WASHINGTON — Like it or not, the nukes are coming.
Driven by soaring energy demands, the high cost of gas and oil and worries about global warming, an expansion of peaceful nuclear power increasingly appears to be inevitable.
``I believe very strongly that new nuclear plants will be built in the U.S. in the coming decades to address problems with respect to higher energy demand, high prices and global warming,'' said Sudarshan Loyalka, a professor of nuclear engineering at the University of Missouri-Columbia. ``I believe the nation has no other choice.''
Even some environmentalists are swallowing their previous distaste for atomic energy and supporting the expansion of nuclear power in the United States.
Some earlier foes now regard coal, the cheapest but dirtiest fuel, as worse for the environment than nukes. Many proposed coal plants are being canceled because of public opposition and mounting costs.
In addition, there's ``a tremendous international movement toward nuclear energy,'' said Dennis Spurgeon, the assistant secretary of energy for nuclear energy. ``It has gained a lot of momentum in the last couple of years.''
According to Spurgeon, 31 countries are in the nuclear energy club and another 55 developing nations are eager to join.
``By 2050, 86 countries could have nuclear power,'' Spurgeon told a committee of the National Academy of Sciences in January. The committee is studying America's future energy needs.
A prime motivator for a ``nuclear renaissance'' is mounting alarm over global warming, which is caused largely by burning fossil fuels that dump carbon dioxide, or CO2, into the atmosphere. Nuclear plants produce almost no CO2.
``It's scary,'' Spurgeon told the academy panel, using more dramatic language than most Bush administration officials employ. ``We need to level off (the CO2 in the atmosphere) and turn it down, or we may get to the point where we won't be able to turn it off. The dire need is clearly there.''
Just to maintain nuclear energy at its current share of 20 percent of total electricity demand, the U.S. must build 45 to 50 advanced nuclear power plants by 2050, Spurgeon said. In addition, the 104 older reactors that now are operating must keep working for 20 more years.
In the last two years, 20 applications have been filed with the Nuclear Regulatory Commission for licenses to construct and operate new power plants using advanced technology. The first could be ready by 2018, or a year or two sooner.
No company has made a firm commitment to build, but some are ordering long-range supplies such as steel and cement, Spurgeon said.
To smooth the way, the Bush administration and both parties in Congress have approved billions of dollars in tax credits and loan guarantees to help private industry meet the high cost — $3 billion to $5 billion each — of modern nuclear plants.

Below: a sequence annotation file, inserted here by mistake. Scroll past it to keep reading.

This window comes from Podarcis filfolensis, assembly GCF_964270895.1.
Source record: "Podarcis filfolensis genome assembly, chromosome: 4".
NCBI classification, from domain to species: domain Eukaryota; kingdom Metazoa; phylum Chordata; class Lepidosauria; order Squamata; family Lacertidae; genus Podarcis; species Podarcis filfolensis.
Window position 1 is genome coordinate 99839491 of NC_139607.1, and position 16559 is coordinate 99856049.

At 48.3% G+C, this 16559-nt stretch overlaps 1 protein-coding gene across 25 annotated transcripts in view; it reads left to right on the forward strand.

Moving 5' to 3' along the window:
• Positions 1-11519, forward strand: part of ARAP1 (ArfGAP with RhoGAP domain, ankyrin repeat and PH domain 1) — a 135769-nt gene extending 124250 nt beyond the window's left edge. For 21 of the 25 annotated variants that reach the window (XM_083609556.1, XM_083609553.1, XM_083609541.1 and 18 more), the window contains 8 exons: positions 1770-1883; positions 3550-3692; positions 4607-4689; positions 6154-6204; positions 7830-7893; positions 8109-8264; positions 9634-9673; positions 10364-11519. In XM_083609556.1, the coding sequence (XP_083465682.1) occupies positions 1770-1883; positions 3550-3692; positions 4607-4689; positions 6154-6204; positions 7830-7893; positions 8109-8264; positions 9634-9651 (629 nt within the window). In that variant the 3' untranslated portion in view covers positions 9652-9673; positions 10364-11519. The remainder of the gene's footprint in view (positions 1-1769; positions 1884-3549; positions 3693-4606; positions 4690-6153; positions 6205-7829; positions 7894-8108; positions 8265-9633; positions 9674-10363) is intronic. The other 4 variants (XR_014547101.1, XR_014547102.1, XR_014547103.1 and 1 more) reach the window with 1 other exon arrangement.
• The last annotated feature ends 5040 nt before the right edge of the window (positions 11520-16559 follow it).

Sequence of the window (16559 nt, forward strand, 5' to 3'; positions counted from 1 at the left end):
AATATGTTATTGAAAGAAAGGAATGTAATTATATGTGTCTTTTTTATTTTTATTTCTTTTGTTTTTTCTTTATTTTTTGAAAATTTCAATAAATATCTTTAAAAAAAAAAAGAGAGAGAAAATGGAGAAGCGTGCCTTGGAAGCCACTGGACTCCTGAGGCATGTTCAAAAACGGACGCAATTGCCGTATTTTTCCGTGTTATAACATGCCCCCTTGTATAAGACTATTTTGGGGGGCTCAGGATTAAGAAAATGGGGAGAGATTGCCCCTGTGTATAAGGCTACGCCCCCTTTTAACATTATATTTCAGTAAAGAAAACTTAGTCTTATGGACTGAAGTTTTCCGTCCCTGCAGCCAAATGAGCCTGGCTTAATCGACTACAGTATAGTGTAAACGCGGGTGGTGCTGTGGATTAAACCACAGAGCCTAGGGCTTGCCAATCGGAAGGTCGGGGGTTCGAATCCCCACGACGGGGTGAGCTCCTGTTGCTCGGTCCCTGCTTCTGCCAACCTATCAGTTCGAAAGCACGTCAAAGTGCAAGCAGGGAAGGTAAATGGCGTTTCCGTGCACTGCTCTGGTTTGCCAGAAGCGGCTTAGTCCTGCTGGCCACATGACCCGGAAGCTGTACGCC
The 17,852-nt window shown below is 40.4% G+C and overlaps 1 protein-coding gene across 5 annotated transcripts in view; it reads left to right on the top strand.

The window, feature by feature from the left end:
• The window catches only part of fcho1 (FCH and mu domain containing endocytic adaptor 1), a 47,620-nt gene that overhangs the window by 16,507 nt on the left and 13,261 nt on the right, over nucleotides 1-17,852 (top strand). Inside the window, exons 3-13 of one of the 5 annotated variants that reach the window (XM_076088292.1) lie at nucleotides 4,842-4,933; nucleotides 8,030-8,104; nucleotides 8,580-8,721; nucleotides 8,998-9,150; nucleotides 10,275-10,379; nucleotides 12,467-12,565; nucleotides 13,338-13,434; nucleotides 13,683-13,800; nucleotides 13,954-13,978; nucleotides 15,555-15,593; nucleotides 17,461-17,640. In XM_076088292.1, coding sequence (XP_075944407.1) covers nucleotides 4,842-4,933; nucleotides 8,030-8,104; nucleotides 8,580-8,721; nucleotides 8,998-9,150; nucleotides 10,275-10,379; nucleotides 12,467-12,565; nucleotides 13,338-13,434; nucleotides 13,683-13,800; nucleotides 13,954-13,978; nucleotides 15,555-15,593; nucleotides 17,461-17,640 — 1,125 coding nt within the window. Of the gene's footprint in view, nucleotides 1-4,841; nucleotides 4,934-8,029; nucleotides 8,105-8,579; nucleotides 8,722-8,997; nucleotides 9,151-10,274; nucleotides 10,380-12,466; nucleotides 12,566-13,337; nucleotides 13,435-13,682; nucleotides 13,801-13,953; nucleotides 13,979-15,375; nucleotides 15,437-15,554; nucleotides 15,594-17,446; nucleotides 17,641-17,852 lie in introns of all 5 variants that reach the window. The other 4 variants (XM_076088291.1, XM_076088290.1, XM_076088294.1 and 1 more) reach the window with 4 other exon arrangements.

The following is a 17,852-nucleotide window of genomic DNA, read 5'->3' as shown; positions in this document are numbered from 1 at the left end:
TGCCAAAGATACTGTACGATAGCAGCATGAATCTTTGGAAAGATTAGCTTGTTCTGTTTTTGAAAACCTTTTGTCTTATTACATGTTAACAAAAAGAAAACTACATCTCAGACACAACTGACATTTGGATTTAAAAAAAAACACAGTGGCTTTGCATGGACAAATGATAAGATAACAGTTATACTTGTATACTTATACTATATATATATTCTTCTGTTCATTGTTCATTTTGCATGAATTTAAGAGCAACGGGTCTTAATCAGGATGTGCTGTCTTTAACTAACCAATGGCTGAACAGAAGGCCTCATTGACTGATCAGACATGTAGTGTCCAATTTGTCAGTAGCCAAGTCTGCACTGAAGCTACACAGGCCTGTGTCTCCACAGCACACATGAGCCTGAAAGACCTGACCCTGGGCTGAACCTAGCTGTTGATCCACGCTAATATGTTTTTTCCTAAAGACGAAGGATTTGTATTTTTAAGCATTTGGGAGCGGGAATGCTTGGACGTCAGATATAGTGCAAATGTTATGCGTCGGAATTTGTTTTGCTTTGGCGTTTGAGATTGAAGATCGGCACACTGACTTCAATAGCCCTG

"Federal loan guarantees are critical,'' said Michael Wallace, the president of the Constellation Energy Nuclear Group, based in Baltimore.
High costs led one company, MidAmerican Nuclear Energy, to announce recently that it's scrapping plans to build a reactor in Idaho.
Skeptics argue that money for nuclear plants could be better used to develop renewable sources of energy, such as wind, geothermal and solar power, or to provide more efficient cars, appliances and buildings.
``Quicker, safer and much more economically sound ways to cut greenhouse gases already exist,'' says a brochure by NC WARN, an anti-nuclear organization in North Carolina.
Accidents at Three Mile Island in Pennsylvania in 1979 and the Chernobyl plant in Ukraine in 1986 continue to shadow the industry, even though advanced reactor designs make such mishaps less likely.
``One incident could put a stop to nuclear energy in the United States,'' warned James Miller, the chief executive of PPL Corp. of Allentown, Pa., which operates atomic reactors in Pennsylvania and Montana.
``Nuclear power continues to pose serious risks that are unique among the energy options being considered for reducing global-warming emissions,'' said David Lochbaum, the director of the Nuclear Safety Project at the Union for Concerned Scientists in Washington.
But he acknowledged that the latest nuclear-power reactors ``have the potential to be significantly safer and more secure against terrorist attack'' than earlier designs.
Experts divide the history of nuclear energy into four ``generations,'' each safer and more efficient than the last. Generation I covers the first reactors, built in the 1950s and '60s. Most of the older plants in this country belong to Generation II. Recently installed reactors in France and Asia form Generation III.
Future reactors will be either Generation III-plus or Generation IV. They'll have ``passive'' safety systems, meaning that no human will need to shut down a plant in an emergency. They'll ``recycle'' their used fuel, lowering the volume of radioactive waste.
``Generation IV reactors will be safer than the present generation of liquid water reactors,'' Loyalka said. ``The Generation IV reactors are planned to be advanced burners that use the nuclear fuel more efficiently, and thus they will produce less radioactive waste.''
Stewart Brand, who in 1968 founded the environmentalists' bible, the Whole Earth Catalog, is a recent convert to nuclear energy. In an article two years ago in Technology Review magazine, Brand wrote that ``the only technology ready to fill the gap and stop the carbon dioxide loading of the atmosphere is nuclear power.''
A British environmentalist, James Lovelock, argues that nuclear power is the only reasonable alternative to fossil fuels for producing large amounts of energy without overheating the Earth.
``Civilisation is in imminent danger and has to use nuclear energy now, or suffer the pain soon to be inflicted by our outraged planet," Lovelock wrote in his 2006 book, ``Revenge of Gaia.''